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Servant Leadership October 2018

Scripture Reflection for October 21, 2018 – by David Heimann, Pastoral Associate

Are you one of the 65% of Americans who have said that you would take a new boss over a pay raise? Another question might be, “Do you have employees that you oversee? Would 65% of them prefer to take a pay cut if you were no longer their boss?” Are you afraid to even ask?

Since the bulletin is usually not the place to get management advice, let me do what I am supposed to and stick to Jesus’s words. In today’s Gospel, Jesus said, “The Son of Man did not come to be served but to serve and to give his life as ransom for many” Mark 10:45. In other words, Jesus didn’t stand at the top of the mountain and seek to be worshiped. He lifted others up in their own struggles.

But you see, the words of Jesus are precisely the management advice we need in this day and age. It is where our Catholic faith intersects directly with the work place.

I believe one of the most fascinating figures in management and leadership is Robert K. Greenleaf who was instrumental in the rise of AT&T during his 38-year career there. In his seminal essay, “The Servant as Leader” he challenged the notion that “being the boss” is about control and authority, but rather the best leaders with the most successful result were leaders who were servants first… like Jesus was.

Robert Greenleaf began a school called the “Center for Servant Leadership” which teaches business leaders that “a better society is one that is more just and more loving, one that provides greater creative opportunity for its people.” When leaders put others first and seek to serve them, the organizations they lead not only flourish, but society does as well.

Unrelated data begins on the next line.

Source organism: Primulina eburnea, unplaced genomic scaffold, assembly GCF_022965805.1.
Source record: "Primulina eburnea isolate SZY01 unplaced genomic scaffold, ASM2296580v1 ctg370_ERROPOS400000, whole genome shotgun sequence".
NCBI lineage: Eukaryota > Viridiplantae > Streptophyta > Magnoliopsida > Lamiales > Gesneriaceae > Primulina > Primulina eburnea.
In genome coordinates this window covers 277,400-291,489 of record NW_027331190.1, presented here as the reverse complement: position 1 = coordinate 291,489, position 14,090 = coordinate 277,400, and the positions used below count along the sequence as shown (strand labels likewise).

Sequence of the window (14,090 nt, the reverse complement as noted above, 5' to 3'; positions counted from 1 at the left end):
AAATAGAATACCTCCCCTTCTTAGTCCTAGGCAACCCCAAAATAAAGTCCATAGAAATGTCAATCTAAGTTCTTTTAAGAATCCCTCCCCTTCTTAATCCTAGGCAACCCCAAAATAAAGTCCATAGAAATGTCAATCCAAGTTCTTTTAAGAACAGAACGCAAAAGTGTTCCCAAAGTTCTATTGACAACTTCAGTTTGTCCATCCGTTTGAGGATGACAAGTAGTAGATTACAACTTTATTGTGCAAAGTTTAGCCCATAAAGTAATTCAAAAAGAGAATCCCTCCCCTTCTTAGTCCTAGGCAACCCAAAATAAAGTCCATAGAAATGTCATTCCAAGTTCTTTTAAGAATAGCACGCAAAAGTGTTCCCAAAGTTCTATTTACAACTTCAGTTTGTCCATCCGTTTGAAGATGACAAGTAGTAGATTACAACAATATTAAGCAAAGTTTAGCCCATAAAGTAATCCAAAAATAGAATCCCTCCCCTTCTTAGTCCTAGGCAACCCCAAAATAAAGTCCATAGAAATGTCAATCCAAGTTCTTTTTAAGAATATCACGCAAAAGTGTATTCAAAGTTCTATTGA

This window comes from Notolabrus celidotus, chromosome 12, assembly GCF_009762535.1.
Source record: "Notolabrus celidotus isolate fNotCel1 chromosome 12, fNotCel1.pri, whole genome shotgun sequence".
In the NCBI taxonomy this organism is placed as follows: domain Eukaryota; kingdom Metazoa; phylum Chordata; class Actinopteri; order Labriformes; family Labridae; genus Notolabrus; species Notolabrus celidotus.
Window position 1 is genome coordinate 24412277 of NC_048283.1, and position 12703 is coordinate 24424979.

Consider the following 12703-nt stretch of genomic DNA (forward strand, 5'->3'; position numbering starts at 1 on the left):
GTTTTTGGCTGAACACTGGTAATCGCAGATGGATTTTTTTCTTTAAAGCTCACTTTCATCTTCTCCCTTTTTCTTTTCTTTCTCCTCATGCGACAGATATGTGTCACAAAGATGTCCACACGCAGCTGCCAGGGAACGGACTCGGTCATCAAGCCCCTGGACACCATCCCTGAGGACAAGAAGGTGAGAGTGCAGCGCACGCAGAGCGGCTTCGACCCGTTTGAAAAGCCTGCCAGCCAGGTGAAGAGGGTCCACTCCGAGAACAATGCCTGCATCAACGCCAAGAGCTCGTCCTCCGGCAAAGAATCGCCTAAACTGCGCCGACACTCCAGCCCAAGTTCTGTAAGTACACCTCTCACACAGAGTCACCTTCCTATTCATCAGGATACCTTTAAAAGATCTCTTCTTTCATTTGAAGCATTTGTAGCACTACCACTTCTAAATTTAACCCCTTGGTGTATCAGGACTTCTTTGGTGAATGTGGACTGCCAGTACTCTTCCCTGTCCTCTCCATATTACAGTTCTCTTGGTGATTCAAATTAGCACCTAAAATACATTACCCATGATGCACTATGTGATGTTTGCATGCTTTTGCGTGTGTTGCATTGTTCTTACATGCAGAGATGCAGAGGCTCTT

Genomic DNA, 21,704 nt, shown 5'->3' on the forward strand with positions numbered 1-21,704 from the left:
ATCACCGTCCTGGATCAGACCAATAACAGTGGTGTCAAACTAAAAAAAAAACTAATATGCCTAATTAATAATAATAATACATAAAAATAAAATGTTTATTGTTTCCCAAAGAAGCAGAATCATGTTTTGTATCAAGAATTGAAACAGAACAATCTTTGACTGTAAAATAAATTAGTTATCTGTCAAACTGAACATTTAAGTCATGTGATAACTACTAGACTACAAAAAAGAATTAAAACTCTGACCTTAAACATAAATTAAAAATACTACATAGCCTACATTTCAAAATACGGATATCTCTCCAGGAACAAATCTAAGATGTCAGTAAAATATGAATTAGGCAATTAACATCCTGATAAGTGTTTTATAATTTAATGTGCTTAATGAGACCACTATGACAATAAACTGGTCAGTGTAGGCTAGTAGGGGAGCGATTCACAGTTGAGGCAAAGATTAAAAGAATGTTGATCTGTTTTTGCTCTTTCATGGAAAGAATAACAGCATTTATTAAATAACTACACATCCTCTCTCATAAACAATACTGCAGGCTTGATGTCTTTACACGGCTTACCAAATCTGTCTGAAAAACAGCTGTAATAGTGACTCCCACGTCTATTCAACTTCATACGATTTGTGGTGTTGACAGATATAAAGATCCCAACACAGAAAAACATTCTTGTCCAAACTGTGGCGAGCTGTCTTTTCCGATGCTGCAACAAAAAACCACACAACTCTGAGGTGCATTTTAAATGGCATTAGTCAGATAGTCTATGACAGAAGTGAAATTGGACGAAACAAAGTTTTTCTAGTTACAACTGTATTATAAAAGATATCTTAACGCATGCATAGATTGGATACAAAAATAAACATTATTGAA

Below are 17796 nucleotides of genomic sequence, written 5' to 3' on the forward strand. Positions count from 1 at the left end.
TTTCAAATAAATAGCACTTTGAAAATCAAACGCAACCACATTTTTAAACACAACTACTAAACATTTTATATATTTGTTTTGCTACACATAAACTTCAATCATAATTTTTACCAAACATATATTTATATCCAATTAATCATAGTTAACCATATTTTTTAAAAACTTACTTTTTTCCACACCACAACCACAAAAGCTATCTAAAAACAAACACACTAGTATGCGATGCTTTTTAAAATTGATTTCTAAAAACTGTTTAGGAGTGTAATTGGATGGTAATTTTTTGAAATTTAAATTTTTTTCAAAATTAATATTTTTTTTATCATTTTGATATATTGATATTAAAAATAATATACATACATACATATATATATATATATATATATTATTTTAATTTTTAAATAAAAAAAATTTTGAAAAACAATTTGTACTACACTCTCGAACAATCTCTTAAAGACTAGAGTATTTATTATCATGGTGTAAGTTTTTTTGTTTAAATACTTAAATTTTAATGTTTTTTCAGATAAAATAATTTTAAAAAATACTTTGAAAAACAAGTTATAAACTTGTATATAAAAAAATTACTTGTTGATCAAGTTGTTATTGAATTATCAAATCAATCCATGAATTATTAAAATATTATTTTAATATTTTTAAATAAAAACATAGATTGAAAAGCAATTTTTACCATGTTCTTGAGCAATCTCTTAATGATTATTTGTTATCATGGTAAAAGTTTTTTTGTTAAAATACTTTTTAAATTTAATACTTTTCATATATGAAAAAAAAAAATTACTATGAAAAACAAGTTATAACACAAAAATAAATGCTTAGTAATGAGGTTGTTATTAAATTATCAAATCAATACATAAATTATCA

If you haven’t been familiar with the work of Robert Greenleaf, I recommend you doing a Google search about him or visit the website of his school at

His methodology and approach have been copied and built upon in many sectors of business education and with good reason. According to research completed by the University of Illinois at Chicago Business School, when a restaurant chain adopted a servant leader management plan, it resulted in a staff

that delivered 6% higher job performance, 8% increase in positive customer service ratings, and 50% higher staff retention rate. Similar research in other industries bore similar results. As any business owner knows, that affects the bottom line, but more than that, it creates a healthier and in a sense “holier” environment, one that looks a little more like the Kingdom of Heaven.

Here is another fun fact. All of us are leaders. Regar

dless of our position or industry. In our role as leaders, we have a choice, to expect service or to serve. Whenever we are faced with that choice, may we truly live up to our identity as disciples of Jesus and follow his example… to serve others.


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